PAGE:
Sen. Dianne Feinstein, D-Calif., and three other lawmakers — including Sen. Richard Burr, R-N.C. — made headlines after dumping millions of dollars in stocks in February.
The senators’ financial moves were controversial because they came after receiving a confidential briefing about the severity of the coronavirus pandemic.
Since then, the value of their stocks in the United States crashed. Bipartisan critics called the move a “cash grab” and called for the four senators to resign.
Now, investigators are asking why Feinstein, Burr, and the others made the moves when they did.
Burr has denied any wrongdoing and asked for an ethics investigation to clear his name.
“The law is clear that any American — including a Senator — may participate in the stock market based on public information, as Senator Burr did,” his attorney told CNN. “When this issue arose, Senator Burr immediately asked the Senate Ethics Committee to conduct a complete review, and he will cooperate with that review as well as any other appropriate inquiry.”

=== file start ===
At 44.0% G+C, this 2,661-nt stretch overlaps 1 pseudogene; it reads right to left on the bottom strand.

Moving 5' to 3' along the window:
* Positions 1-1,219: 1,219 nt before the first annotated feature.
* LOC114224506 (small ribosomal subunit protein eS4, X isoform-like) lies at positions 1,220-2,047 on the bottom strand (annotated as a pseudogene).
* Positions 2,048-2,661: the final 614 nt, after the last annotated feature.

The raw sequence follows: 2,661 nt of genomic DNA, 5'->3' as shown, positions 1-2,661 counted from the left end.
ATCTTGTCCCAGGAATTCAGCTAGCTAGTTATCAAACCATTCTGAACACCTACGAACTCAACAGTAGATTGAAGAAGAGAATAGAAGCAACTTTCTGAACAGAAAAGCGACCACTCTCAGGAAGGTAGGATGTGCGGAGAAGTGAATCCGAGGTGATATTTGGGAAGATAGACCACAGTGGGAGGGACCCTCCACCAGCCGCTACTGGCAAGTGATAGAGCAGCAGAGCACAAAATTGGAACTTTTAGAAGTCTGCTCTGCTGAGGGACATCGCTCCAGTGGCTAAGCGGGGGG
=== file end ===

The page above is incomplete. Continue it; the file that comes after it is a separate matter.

Burr sold between $628,000 and $1.72 million of his stocks on Feb. 13, a significant amount of his total holdings.
Feinstein’s husband sold between $1.5-6 million of stock in the biotech company Allogene Therapeutics around that same time. The stock has lost significant value since then. The California senator has denied having any involvement in her husband’s financial decisions.
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“I have no input into his decisions. My husband in January and February sold shares of a cancer therapy company. This company is unrelated to any work on the coronavirus and the sale was unrelated to the situation,” Feinstein said in a statement.
The Horn editorial team